The IEDRS practice of working through clients' own emotions can be implemented in the separate handover. The mediator can use the questions to guide the parties towards change. What happened that brought about the change? What has changed? In the process, emotions should be captured. The story is a guide for the client, but it should not lead the mediator into excessive detail or interpretation. It is important for the mediator to help the parties to communicate forward, but not to give advice. Therefore, it is of particular importance from a TA perspective that the mediator adult self-statestay in and not communicate from the rescuing parent, so be able to control your own emotions.

According to the IEDRS, a mediator can work on all types of cases, without having to specialise in one type of case. Empathy is just as important in any interview, where the focus is on the other person and not on yourself.

As a mediator, we need to know different behaviours because they help us to understand our clients, which is why NLP, TA, non-verbal communication basics are taught at IEDRS. Our aim is not to become mediators specialists in these methods, just to understand how people work.

To see the non-verbal signs of others, we need to know our own feelings. We have to learn them on ourselves. We need to learn about ourselves at the beginning of the learning process in order to understand others well later on. We all have the capacity to recognise and understand. We pay attention not only to what the other person says, but also to the gestures they use. These signs can be learned.

Separate whether someone is an expert in non-verbal means or a mediator. The mediator should ask questions, not interpret things independently.

All signals provide us with information, but not all of them are meaningful. The use of the right hand, for example, is associated with the left hemisphere, which is the centre of logical analysis. And there are many signals that we can link to the right hemisphere, which is the centre of emotions, visualisation, creativity. If we listen with empathy, then the signs of non-verbal communication can help us. It is important for the mediator to pay attention to these signs so that he or she can guide the process well. Body language can give us clues about many emotions. Before people open their mouths, they are already communicating with their bodies. If we see a sign, for example, when someone is very quiet and puts their hand over their mouth, we can ask them if they want to say something?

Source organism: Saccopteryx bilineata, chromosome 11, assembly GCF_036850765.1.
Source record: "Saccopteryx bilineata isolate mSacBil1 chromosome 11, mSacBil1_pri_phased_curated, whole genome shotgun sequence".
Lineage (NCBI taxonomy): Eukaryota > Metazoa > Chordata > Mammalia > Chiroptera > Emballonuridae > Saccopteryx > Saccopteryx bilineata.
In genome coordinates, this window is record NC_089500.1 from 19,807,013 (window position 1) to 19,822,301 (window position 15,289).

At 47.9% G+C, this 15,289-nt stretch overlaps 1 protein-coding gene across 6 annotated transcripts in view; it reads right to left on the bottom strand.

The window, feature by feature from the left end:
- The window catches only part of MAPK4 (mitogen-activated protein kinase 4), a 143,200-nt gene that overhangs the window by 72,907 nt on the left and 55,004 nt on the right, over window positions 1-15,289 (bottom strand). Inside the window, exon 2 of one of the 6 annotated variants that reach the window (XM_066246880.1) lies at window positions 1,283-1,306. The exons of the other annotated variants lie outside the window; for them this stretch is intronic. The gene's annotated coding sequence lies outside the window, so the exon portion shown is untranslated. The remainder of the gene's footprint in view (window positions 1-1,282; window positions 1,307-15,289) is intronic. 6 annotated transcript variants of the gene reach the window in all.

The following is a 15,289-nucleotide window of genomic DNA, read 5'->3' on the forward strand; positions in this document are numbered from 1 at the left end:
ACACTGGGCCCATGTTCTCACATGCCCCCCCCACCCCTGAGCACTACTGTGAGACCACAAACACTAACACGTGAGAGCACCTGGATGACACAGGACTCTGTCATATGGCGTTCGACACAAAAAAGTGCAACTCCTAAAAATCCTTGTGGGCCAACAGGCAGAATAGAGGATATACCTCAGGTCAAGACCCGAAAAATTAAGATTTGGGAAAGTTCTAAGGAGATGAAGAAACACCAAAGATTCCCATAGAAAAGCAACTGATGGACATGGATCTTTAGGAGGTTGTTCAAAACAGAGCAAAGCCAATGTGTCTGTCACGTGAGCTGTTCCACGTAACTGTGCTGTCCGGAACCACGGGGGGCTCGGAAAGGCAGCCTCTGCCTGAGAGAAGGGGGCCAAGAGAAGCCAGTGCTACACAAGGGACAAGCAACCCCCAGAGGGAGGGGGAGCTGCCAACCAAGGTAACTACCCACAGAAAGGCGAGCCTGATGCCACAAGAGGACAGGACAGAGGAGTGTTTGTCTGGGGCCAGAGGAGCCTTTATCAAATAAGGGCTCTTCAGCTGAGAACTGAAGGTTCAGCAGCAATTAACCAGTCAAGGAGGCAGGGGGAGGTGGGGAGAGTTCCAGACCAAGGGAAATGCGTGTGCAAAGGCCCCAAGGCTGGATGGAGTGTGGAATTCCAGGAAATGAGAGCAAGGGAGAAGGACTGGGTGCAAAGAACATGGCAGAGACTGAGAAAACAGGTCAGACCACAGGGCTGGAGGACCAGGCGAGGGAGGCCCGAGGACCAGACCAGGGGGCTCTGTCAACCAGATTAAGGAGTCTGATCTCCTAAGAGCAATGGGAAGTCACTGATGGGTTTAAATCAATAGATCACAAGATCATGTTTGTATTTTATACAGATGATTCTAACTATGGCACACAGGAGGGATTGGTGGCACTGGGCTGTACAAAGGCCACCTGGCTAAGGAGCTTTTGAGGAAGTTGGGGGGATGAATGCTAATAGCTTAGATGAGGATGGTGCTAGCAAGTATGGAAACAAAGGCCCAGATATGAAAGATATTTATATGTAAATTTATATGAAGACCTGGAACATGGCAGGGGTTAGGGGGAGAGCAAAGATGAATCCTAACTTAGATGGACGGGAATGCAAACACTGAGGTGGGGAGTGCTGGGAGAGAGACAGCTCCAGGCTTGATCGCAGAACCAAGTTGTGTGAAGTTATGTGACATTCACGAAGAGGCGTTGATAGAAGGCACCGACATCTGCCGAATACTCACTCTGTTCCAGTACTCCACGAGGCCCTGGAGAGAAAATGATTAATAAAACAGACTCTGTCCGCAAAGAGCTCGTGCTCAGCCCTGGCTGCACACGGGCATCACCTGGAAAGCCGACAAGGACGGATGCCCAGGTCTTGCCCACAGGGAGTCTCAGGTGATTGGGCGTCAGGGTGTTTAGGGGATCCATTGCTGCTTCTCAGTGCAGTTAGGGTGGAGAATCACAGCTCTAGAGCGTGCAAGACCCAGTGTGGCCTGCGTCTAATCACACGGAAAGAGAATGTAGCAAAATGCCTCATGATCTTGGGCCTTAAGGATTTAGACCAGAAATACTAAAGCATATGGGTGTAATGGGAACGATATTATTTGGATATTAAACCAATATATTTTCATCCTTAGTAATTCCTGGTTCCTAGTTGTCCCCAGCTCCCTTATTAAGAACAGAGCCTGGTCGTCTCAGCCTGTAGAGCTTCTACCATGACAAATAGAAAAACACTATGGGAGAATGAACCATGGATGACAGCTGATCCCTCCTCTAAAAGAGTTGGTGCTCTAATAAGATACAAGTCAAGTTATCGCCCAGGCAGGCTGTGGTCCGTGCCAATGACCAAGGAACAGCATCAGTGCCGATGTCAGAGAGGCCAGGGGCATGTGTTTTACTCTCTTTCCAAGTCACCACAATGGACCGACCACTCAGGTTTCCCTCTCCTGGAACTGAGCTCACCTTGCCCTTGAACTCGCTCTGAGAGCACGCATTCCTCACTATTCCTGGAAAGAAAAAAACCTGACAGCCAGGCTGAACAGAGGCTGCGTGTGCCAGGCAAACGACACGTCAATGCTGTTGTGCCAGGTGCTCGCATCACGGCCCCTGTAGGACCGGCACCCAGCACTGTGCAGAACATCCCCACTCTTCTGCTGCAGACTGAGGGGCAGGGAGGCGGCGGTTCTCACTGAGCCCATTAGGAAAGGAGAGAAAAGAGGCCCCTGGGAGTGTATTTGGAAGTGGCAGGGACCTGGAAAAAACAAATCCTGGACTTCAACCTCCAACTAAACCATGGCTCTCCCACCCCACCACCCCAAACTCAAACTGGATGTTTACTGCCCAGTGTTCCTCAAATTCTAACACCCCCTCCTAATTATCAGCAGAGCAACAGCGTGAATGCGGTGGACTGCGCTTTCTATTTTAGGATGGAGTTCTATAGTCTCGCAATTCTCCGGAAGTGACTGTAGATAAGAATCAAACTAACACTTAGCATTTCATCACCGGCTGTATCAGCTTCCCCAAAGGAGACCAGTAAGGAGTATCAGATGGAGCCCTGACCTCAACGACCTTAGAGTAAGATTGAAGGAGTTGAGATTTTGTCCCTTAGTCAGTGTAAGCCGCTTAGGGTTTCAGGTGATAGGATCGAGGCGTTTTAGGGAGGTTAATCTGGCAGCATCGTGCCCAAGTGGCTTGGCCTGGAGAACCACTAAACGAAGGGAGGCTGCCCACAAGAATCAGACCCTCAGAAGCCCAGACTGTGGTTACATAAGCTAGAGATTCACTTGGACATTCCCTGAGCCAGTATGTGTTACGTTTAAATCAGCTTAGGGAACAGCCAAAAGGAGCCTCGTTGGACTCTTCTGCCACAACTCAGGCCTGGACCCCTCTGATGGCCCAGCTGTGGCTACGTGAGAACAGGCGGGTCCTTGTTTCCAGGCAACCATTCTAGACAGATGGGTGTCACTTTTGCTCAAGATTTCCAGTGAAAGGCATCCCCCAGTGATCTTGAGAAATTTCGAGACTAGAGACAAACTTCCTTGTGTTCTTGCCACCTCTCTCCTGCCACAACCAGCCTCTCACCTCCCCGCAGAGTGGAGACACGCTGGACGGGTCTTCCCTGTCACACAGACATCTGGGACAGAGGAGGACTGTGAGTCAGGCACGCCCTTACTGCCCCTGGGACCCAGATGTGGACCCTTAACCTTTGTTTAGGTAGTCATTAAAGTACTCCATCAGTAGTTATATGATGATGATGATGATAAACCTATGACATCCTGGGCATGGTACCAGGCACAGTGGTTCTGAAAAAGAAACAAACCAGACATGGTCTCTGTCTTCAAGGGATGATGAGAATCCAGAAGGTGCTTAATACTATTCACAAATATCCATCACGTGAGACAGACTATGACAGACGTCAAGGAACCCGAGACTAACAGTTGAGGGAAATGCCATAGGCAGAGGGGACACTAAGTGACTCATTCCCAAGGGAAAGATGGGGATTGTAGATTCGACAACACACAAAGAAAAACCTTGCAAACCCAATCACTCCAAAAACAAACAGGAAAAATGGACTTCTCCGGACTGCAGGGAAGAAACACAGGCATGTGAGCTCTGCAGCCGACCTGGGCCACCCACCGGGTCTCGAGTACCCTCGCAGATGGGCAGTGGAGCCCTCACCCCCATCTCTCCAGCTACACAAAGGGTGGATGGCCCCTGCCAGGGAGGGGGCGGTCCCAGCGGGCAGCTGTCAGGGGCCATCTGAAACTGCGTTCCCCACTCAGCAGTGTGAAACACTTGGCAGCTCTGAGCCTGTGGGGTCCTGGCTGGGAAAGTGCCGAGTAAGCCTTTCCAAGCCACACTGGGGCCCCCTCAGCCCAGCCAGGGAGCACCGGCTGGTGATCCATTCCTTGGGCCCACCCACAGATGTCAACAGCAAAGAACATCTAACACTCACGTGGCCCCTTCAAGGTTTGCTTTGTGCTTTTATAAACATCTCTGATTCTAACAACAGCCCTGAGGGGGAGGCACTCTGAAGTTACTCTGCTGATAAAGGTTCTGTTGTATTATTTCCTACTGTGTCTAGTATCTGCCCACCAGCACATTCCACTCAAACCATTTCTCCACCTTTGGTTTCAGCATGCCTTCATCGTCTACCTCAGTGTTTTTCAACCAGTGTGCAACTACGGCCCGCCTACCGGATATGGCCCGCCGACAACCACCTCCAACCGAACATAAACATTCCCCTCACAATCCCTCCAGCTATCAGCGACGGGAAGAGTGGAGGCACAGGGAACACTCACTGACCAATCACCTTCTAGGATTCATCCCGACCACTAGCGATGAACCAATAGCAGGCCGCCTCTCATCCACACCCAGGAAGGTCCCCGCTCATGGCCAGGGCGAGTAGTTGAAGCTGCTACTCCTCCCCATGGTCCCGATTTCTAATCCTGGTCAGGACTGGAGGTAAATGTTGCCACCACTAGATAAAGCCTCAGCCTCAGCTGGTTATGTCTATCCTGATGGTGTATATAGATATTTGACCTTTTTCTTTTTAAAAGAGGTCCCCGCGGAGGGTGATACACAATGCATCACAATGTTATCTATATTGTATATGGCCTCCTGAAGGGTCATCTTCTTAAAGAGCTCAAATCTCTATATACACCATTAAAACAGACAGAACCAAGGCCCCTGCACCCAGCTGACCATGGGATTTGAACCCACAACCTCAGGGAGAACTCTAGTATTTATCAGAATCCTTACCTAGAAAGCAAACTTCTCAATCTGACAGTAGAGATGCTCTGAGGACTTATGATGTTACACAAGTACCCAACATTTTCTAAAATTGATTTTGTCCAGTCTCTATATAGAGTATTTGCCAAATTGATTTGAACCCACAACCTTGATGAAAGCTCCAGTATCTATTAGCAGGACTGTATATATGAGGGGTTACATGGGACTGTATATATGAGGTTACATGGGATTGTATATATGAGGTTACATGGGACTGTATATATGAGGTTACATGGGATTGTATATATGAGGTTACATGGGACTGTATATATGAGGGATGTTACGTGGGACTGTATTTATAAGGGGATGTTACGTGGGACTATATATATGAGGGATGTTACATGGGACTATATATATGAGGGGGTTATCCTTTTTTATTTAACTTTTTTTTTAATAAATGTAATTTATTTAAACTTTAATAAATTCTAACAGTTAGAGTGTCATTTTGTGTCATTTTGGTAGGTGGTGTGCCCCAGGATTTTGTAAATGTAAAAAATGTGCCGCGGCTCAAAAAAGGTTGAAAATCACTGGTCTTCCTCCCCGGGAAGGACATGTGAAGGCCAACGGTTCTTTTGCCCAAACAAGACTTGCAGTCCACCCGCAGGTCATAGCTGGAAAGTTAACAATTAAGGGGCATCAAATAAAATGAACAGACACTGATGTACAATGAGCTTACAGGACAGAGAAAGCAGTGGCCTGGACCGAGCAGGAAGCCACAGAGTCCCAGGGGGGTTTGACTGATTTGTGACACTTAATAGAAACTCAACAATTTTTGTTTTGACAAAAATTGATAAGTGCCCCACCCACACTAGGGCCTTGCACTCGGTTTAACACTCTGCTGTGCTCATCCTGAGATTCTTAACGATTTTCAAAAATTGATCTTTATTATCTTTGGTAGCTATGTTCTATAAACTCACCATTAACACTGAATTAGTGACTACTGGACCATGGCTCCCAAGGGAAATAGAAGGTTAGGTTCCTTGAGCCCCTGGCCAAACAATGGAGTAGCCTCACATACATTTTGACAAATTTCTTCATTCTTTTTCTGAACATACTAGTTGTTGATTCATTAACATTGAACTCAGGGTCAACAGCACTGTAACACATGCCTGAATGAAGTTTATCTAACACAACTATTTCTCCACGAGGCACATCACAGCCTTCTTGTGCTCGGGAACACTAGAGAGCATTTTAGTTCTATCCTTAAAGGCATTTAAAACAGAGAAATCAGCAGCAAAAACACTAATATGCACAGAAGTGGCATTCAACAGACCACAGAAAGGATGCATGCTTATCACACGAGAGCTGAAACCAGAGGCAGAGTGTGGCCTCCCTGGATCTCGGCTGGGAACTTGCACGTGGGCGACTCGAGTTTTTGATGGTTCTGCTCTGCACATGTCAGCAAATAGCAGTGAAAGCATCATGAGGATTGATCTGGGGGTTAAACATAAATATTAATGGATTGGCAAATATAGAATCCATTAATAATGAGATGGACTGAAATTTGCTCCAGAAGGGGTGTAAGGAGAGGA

We can distinguish between 1500 and 2000 non-verbal signals. As this is too many, let's progress gradually in learning. Eye and hand movements are of paramount importance. We must rely on both sight and hearing as senses to get a complete picture of the speaker.

Transactional analysis in mediation 

As in the process of learning non-verbal signals, we can only apply the principles of transactional analysis (TA) to ourselves at first. According to the IEDRS school of thought, within the parent and child self-states, there are 4 parts, with negative and positive content. The parent may be caring, within which he is either giving (positive) or saving (negative), or critical, within which he is either normative (positive) or persecuting (negative). The child may be adaptive, within which he is either conforming (positive aspect; the subcategory is called the same by design) or subordinate (negative), or rebellious, within which he is either free (positive) or rebellious (negative aspect; the subcategory is called the same by design).

What we consider positive and achievable in mediation, for the sake of communication, is the adult self-state.

  • According to the questionnaire sent out in advance, if your adult ego level is high (above 10 points), you have the ability to inform, summarise, question, listen. The adult allows us to choose the other self-states according to the situation.